The Kentucky Homestead Exemption

In you file for bankruptcy in Kentucky, the homestead exemption allows you to protect up to $5,000 of equity in your home.

Most people want to know whether they can keep valuable property before filing for bankruptcy—especially a home. If you qualify to use the Kentucky homestead exemption, you can protect some or all of the equity in your house. In this article, we explain:

  • how much the Kentucky homestead exemption will cover, and
  • how to apply it in your bankruptcy case.

For more bankruptcy information, read How Bankruptcy Works in Kentucky. Not only will you find answers, but it includes helpful checklists and a link to an interactive bankruptcy quiz. Or, try the start-to-finish bankruptcy guide, What You Need to Know to File for Bankruptcy.

Homestead Exemptions Available in a Kentucky Bankruptcy

Kentucky lets filers use either the federal exemption system or Kentucky's state exemption system, so you'll have two homestead amounts to choose between. However, you can't mix exemptions from both lists, so you'll want to select the system that will protect your most important assets.

To help you make an informed choice, we've listed both exemption amounts below. We've also included links to more complete federal and state exemption lists so you'll have an easier time deciding which set will work best for you.

If you're married, keep in mind that spouses can double some exemption amounts, but not all. Find out about other filing considerations for spouses.

Federal Homestead Exemption

Kentucky Homestead Exemption

Homestead exemption amount

$25,150

$5,000

Can spouses who file a joint bankruptcy double the exemption?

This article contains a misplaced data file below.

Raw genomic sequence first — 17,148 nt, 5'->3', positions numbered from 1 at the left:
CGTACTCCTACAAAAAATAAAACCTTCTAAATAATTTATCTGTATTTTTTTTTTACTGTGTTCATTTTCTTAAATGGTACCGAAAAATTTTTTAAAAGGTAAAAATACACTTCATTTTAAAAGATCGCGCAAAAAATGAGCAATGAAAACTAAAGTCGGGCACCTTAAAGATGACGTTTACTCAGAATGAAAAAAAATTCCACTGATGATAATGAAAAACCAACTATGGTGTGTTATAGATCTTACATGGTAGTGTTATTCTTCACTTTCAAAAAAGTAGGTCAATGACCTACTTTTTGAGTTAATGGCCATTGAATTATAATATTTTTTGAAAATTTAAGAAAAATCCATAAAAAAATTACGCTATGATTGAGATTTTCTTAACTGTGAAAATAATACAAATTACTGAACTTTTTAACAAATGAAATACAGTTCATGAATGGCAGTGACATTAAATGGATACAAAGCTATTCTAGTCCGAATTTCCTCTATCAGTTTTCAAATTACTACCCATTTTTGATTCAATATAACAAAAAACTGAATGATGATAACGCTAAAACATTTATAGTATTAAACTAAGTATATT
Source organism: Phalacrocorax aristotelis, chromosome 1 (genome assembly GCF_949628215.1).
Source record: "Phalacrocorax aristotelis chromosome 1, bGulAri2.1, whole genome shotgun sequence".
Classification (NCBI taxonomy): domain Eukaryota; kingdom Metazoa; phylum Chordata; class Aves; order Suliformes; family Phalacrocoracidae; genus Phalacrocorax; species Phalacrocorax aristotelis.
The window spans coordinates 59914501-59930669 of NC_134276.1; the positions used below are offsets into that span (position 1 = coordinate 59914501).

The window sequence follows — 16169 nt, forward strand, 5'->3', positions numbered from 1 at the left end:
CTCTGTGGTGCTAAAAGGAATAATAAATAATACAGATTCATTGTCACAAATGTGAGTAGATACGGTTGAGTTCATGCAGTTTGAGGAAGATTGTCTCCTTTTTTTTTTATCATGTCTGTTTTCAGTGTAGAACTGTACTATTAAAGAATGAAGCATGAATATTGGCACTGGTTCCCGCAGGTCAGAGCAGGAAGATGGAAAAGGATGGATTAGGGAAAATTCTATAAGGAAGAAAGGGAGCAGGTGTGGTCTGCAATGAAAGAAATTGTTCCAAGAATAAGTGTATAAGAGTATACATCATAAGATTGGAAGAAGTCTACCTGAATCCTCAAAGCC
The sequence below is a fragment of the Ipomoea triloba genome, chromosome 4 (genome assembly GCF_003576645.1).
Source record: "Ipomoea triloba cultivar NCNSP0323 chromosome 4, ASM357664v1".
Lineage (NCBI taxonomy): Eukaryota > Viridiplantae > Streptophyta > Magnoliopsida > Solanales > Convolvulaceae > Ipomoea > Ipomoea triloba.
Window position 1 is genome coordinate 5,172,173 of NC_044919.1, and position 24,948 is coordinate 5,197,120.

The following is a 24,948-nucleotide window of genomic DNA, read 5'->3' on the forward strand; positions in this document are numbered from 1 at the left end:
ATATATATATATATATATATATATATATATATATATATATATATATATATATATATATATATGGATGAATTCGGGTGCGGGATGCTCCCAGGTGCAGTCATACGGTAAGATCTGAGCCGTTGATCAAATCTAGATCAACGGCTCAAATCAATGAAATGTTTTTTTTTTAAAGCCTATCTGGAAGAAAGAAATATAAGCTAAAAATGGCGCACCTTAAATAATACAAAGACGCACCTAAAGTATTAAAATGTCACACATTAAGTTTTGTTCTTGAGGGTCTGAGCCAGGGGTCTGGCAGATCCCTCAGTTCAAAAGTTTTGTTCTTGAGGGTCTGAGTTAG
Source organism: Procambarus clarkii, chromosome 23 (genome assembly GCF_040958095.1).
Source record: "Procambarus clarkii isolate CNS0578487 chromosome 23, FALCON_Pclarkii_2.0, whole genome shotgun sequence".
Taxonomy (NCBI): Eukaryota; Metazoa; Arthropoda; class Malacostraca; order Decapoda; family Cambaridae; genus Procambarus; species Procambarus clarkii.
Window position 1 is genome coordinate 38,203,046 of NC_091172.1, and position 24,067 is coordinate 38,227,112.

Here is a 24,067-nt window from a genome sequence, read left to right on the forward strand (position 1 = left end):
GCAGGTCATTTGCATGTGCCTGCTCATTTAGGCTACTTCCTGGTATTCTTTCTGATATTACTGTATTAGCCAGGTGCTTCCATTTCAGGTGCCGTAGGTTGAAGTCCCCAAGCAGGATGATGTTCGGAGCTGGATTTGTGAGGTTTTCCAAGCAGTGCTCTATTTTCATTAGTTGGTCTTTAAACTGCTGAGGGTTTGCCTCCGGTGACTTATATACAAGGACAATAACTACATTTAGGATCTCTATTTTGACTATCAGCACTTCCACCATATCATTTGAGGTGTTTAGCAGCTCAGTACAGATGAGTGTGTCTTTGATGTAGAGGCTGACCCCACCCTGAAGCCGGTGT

$50,300 is available to spouses who co-own property.

Yes.

Homestead exemption law

11 U.S.C. § 522(d)(1)

Ky. Rev. Stat. Ann §§ 427.060, 427.090

Other information

Amounts will adjust on April 1, 2022.

Can be used to protect a burial plot or real property sales proceeds; amount adjusts periodically.

Compare other federal and state exemptions.

Federal Bankruptcy Exemptions

Kentucky Bankruptcy Exemptions

Property Protected by Kentucky's Homestead Exemption

In Kentucky, the homestead exemption applies to any property, real or personal, you use as a home, including houses, mobile homes, and condominiums. The exemption also applies to burial plots and the proceeds from the sale of a homestead.

Timing Your Kentucky Bankruptcy

You can file for bankruptcy in Kentucky after living there for more than 180 days. However, you must live in Kentucky much longer before using Kentucky exemptions—at least 730 days before filing, to be exact. Otherwise, you'd use the previous state's exemptions.

But suppose you lived in multiple states during the two years before filing for bankruptcy. In that case, you'd use the exemptions of the state you lived in for most of the 180 days before the two-year period that immediately preceded your filing. (11 U.S.C. § 522(b)(3)(A).) Learn more about filing for bankruptcy after moving to a new state.

Claiming the Kentucky Bankruptcy Homestead Exemption

In Kentucky the homestead exemption is automatic—you don't have to file a homestead declaration in order to claim the homestead exemption in bankruptcy. When filing for bankruptcy, you'll list your homestead exemption on Schedule C: The Property You Claim as Exempt when completing your bankruptcy forms. Keep in mind that you'll need to meet other requirements to prevent losing your home in bankruptcy. Find out more in Your Home in Chapter 7 or Your Home in Chapter 13.

Finding the Kentucky Bankruptcy Homestead Exemption Statute

You'll find Kentucky's homestead exemption in the Kentucky state statutes at Ky. Rev. Stat. Ann §§ 427.060, 427.090 (go to the Kentucky legislature website and select "Kentucky Law" from the navbar). Learn about finding state statutes in Laws and Legal Research.

Need More Help?

You might not know this, but Nolo has been making the law easy for DIYers for over fifty years. If you have questions, use the links we've included throughout for more details. Otherwise, you'll find the answers to almost all of your bankruptcy questions at nolo.com/legal-encyclopedia/bankruptcy or by consulting with a local bankruptcy lawyer.

This overview cannot provide all of the information you'll need to file a bankruptcy case. For more detailed information, consider buying a self-help book such as How to File Chapter 7 Bankruptcy by Attorney Cara O'Neill and Albin Renauer J.D.

Updated July 21, 2021

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